Kay Questions US Pre-Emptive
Strike Doctrine

By Jackie Frank

"If you cannot rely on good, accurate intelligence that is credible to the American people and to others abroad, you certainly can't have a policy of preemption."
WASHINGTON (Reuters) -- The former top U.S. weapons hunter in Iraq, David Kay, said on Sunday flaws in U.S. intelligence in prewar Iraq brought into question President Bush's policy of pre-emptive strike against countries deemed a threat to the United States.
Bush based his decision to invade Iraq on what he called a "grave and gathering danger" posed by Iraq's biological and chemical weapons and warranted assertion of his post-Sept. 11, 2001, doctrine of pre-emptive military action to guard U.S. security in the face of new terror threats.
"If you cannot rely on good, accurate intelligence that is credible to the American people and to others abroad, you certainly can't have a policy of preemption," Kay said on Fox News Sunday.
"Pristine intelligence -- good, accurate intelligence -- is a fundamental benchstone of any sort of policy of preemption to even be thought about."
Kay, who resigned last week, concluded Iraq had no stockpiles of biological or chemical weapons, and the White House has said it will review its prewar intelligence.
Until the investigation is complete, Kay said, it would be difficult for the Bush administration to make a convincing case to allies for action in the next security crisis.
It is necessary, he said, that "they understand that we've taken the steps to be sure that we're correct and that, in fact, we're honest about what we're talking about," he said.
Democratic Sen. Joseph Biden of Delaware, a senior member of the Foreign Relations Committee, warned of damage to U.S. credibility around the world as a result of the intelligence failures.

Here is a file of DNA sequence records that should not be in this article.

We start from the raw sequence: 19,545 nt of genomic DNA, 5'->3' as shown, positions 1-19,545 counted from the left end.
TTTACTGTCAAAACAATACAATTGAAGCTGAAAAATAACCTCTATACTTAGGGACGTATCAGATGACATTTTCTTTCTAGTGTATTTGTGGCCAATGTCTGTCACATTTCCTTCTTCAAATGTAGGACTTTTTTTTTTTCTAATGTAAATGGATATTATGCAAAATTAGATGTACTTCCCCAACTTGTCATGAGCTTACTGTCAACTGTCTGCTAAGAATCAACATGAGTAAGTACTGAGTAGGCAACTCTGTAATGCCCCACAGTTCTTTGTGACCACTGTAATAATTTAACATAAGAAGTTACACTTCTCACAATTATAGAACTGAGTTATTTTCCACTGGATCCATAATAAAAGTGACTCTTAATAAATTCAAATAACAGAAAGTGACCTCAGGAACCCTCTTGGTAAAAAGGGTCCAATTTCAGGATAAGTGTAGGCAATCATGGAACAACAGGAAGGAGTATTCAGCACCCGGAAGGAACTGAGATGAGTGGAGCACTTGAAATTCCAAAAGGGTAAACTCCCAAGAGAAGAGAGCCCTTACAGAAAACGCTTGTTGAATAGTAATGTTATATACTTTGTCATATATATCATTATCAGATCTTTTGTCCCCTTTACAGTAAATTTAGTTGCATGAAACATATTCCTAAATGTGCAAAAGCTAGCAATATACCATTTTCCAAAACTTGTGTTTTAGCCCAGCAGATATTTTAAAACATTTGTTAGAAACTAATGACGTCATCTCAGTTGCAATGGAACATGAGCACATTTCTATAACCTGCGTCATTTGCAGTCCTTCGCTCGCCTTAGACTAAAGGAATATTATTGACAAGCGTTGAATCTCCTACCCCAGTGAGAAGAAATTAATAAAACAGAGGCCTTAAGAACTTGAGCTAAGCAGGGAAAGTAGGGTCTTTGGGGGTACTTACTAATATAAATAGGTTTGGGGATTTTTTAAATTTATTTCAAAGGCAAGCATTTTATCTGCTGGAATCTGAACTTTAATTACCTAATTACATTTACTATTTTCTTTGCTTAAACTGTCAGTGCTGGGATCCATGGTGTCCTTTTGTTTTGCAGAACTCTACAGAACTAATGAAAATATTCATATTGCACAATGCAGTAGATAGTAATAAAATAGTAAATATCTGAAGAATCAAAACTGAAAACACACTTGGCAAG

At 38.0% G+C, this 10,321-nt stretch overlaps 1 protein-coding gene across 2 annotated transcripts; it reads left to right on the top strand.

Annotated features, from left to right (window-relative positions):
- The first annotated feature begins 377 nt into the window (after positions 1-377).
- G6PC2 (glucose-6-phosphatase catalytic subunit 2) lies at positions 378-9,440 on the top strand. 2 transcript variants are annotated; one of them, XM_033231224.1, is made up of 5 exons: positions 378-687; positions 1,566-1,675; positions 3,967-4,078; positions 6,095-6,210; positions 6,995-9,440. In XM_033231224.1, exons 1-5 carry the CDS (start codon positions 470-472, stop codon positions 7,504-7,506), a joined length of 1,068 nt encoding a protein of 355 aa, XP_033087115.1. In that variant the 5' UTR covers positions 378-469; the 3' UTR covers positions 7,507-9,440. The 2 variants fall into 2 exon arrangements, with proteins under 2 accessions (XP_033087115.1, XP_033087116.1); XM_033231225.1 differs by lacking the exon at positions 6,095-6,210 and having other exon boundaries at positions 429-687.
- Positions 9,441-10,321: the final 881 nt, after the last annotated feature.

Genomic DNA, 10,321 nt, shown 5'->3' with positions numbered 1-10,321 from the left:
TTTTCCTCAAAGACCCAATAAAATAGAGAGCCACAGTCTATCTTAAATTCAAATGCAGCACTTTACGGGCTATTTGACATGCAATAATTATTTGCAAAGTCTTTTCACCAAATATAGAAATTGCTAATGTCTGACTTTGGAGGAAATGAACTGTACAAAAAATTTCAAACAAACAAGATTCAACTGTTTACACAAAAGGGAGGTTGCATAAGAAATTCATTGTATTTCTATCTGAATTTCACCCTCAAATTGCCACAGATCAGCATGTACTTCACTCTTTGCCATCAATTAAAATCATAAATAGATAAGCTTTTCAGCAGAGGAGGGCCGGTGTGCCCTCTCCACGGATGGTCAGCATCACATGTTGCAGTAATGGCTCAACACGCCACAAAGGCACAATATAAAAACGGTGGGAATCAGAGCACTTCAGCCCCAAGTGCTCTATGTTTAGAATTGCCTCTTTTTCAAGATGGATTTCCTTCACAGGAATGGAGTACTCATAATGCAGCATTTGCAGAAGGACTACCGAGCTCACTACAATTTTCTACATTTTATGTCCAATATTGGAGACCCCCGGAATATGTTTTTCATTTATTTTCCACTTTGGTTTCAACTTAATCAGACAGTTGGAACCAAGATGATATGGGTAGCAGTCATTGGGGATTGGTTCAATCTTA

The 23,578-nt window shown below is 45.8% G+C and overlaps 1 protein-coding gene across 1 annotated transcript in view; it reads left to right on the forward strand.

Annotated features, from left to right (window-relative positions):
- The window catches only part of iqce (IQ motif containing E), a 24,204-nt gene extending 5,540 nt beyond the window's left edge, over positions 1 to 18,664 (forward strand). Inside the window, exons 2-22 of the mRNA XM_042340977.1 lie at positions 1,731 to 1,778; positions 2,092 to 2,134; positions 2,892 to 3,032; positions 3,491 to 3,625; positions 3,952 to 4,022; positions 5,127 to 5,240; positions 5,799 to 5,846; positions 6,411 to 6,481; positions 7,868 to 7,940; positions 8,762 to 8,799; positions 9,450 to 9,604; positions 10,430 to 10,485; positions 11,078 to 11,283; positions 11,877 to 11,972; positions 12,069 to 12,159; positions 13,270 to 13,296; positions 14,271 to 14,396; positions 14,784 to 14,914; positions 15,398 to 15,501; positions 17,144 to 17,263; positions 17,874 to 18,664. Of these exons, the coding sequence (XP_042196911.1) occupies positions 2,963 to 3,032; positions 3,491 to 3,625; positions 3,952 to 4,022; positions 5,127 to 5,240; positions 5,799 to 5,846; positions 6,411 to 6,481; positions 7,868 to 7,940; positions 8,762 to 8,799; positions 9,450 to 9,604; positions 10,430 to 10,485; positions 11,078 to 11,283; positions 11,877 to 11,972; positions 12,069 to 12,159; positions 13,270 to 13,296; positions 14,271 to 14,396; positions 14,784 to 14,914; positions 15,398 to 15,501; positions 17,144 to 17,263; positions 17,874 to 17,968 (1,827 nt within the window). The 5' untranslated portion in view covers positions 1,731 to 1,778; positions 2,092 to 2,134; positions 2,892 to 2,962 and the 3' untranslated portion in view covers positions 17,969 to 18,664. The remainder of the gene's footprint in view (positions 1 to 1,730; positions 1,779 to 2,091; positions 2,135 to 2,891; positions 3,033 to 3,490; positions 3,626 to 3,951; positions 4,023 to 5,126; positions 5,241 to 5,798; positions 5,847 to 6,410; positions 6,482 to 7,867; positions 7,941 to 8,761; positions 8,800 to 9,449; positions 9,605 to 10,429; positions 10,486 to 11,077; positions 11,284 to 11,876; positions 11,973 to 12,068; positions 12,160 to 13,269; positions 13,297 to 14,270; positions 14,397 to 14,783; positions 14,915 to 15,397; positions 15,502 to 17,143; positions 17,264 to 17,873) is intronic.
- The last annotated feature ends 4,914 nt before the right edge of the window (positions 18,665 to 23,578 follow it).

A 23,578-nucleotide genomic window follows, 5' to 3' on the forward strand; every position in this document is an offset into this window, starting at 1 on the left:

Recalling former French President Charles De Gaulle's statement that he so trusted President John F. Kennedy's word he did not need to see satellite photos of Soviet missiles near Cuba, Biden told CNN: "No leader in the world would respond to President Bush that way today."
Sen. Chuck Hagel, a Nebraska Republican, agreed the faulty intelligence needed to be addressed to prevent future miscalculations that damage U.S. credibility. "It's not just the intelligence capability ... the credibility of who we are around the world and the trust of our government and our leaders" is at stake, Hagel told CNN.
Kay noted that although Iraq did not have weapons, its corruption and political instability contributed to a willingness of people to sell their knowledge of how to build small amounts of banned weapons.
"A marketplace phenomena was about to occur, if it did not occur; sellers meeting buyers. And I think that would have been very dangerous if the war had not intervened," Kay said.
What was available for sale was "the knowledge of how to make small amounts, which is, after all, mostly what terrorists want. They don't want battlefield amounts of weapons."
The White House has acknowledged flaws in its intelligence gathering prior to the war, and was considering whether to endorse calls for an independent probe into the evidence used to justify the invasion of Iraq.
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